Sum Summer

June 4, 2012
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It was the end of my sophomore year in high school. Just like the other kids, I had big plans for the summer and new adventures awaiting me. I had filled my mind with “This is my summer”, “This is my year”, “I’m going to work hard this summer”, “Nobody’s going to be able to tell me anything”, and “This will be the best summer ever!”. I had met a boy about 6’1”, dark skinned, with a short haircut. My only desire was to get to know him more and hopefully build a close friendship over the summer. I wanted one of those unlabeled, unofficial summer romances. It turned out to be just that. We texted our struggles, we talked music, we skyped our personalities: ubersocial right? Then came my lard grandmother and her loud mouth yapping about how I needed to get out of the city. Before school was out, I was trained down to Texas to visit my country cousins and to attend a wedding. It was the absolute worst 28 hours of my life! I was seated in one of the most uncomfortable seats with absolutely nothing to do. We traveled through no man’s land, deserts, over great lakes, and through wild forests just to get there. I received service minutes at a time within this 28 hour trip and I only had five songs on my iPhone because I had just bought it like a day before the trip. For 85% of the trip, I listened to those five songs over and over again. There was five minutes for each song and each song significantly related to the other. What is this significant topic? Love of course. Five, five-minute, love songs ruining my emotions and my thoughts. I ate some of the soggy turkey sandwiches that my grandmother hate made. Intensively and unconsciously chewing, I was anxious to get off that train. I looked over to my grandmother’s slobbered mouth surrounded by Dalmatian chin hairs and I tapped her on the shoulder. “How much longer?” I asked. Half sleep, she looked at her watch and then looked at me. “20hrs”. I got out of my seat and went to sit in the sight-seer lounge car. It was about 1AM. I looked out the oversized windows and at my phone as if I was wasting time. I started to force thoughts in and out of my head. Every time I looked at the empty seat next to me, I saw him. In the window, I gazed at my reflection and I saw weakness, unhappiness, and ugliness. Epiphanies later, I had built up the most courage to work even harder. Harder at what was the question. I took out a pen and a leather travel journal I had found under my seat. I started to sketch out some things that I like to do; things that I was interested in, things that I could get paid for, things that I could be the best at. The three things that stood out the most to me were interior design, photography, and music. Right then and there, I felt like I had given up. I looked back at my reflection and back at the empty seat. I had no idea where to start or exactly what I wanted to do. Without the guidance that I was yearning for at that moment, I plugged the headphones back into my indulged ears and I cried. Because yes, this was a long trip, and yes I had felt lost, and yes I had felt alone, and yes I was sleepy, but from that day on, I realized that It was going to be a long summer. I realized that I was more content with my wishful thoughts than I was with reality. I realized that it was probably too late for me to get a job, and I realized 28 hours later; it was going to be a long summer.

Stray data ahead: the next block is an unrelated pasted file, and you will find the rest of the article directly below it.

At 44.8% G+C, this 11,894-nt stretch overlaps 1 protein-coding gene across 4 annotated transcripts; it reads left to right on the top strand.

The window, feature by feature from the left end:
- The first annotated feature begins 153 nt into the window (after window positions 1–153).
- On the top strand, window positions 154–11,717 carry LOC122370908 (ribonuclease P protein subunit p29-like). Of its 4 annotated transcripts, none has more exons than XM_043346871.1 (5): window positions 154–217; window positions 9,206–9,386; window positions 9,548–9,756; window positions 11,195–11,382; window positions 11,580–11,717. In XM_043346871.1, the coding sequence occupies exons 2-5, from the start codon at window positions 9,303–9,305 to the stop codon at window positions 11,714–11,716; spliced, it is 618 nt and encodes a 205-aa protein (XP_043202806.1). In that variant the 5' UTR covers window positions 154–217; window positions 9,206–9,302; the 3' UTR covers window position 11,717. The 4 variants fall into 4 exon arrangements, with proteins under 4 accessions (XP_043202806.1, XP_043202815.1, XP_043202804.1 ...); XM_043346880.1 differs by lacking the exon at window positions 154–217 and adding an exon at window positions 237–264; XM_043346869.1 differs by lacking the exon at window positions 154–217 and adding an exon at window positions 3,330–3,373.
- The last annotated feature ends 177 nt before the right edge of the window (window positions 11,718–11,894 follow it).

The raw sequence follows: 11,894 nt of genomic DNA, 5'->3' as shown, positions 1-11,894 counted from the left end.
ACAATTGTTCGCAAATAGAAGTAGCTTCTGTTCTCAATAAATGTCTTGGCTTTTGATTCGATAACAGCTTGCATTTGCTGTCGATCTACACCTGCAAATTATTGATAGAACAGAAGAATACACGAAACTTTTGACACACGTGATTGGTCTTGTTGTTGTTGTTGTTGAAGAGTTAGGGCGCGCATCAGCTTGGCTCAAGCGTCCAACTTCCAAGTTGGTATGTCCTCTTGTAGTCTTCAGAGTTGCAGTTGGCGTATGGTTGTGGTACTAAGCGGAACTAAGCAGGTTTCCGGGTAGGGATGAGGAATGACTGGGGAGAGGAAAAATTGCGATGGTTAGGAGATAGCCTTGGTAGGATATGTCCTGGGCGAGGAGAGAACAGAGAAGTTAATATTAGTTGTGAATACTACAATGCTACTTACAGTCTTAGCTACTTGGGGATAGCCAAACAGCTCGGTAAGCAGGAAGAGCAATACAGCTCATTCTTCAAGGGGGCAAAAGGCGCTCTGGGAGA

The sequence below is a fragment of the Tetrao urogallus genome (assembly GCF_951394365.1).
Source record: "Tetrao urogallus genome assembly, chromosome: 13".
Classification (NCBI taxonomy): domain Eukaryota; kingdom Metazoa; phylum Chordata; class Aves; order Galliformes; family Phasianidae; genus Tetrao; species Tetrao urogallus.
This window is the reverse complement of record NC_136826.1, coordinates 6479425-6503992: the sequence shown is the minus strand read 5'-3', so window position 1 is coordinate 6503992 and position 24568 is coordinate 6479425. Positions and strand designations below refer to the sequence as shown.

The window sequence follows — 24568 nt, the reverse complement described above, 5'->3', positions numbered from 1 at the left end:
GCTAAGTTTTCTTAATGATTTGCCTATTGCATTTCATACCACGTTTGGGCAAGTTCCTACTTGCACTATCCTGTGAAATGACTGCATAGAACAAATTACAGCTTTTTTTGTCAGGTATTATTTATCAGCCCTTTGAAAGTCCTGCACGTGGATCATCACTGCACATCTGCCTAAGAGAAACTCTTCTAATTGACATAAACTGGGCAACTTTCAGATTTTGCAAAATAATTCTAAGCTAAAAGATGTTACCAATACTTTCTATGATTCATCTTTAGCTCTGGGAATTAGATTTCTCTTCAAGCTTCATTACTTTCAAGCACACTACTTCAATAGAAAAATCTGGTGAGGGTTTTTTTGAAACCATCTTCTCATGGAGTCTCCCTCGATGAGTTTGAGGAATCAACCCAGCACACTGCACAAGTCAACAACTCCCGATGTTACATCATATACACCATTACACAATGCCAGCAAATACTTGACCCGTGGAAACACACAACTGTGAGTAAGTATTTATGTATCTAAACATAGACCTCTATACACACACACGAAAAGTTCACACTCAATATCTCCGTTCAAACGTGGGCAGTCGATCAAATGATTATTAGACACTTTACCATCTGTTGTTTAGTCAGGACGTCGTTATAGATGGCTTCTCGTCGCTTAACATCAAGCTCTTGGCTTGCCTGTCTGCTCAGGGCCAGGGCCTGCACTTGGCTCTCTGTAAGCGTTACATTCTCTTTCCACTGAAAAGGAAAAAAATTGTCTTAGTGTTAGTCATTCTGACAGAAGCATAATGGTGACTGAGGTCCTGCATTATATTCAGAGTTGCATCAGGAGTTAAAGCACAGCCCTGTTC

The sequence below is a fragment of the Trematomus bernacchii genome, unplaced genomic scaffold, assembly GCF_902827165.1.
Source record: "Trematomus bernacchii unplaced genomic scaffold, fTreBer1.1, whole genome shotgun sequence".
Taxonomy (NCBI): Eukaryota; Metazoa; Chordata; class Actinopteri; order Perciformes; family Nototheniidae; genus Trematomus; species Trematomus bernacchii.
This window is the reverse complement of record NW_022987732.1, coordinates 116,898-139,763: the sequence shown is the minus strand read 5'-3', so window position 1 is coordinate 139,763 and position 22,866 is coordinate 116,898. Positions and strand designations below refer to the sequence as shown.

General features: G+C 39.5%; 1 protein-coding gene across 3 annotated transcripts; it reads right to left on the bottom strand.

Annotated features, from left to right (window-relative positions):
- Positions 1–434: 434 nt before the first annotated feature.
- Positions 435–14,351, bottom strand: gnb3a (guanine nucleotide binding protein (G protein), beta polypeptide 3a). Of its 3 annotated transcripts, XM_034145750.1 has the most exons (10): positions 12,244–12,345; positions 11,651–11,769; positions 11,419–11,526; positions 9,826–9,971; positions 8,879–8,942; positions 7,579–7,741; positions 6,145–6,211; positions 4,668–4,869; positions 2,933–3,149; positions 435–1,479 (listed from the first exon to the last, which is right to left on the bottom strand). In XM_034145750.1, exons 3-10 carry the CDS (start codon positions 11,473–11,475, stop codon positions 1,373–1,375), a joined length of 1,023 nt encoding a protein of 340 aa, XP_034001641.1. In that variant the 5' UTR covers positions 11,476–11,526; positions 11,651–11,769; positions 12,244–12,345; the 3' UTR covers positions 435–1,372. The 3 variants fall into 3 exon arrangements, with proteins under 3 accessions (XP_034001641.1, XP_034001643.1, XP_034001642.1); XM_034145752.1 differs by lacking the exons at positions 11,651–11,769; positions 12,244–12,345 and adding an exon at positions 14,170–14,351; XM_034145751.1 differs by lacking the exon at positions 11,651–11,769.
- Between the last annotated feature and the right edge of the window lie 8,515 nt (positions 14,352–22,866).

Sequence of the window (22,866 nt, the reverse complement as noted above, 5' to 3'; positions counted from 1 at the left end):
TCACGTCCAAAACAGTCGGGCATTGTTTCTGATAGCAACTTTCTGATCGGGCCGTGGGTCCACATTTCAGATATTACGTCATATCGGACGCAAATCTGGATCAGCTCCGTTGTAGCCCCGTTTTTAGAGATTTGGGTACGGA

The train ride was symbolic to the time I had been wasting and the undefined destination that I was traveling to. Those oversized windows only showed evergreen trees and my reflection, demanding that I see the bigger picture.

That summer was just as cheap as the train ticket. It summed up to be zero income, one broken heart, two lost souls, three devised friendships, and millions of repetitive, misguided thoughts. Sum Summer.





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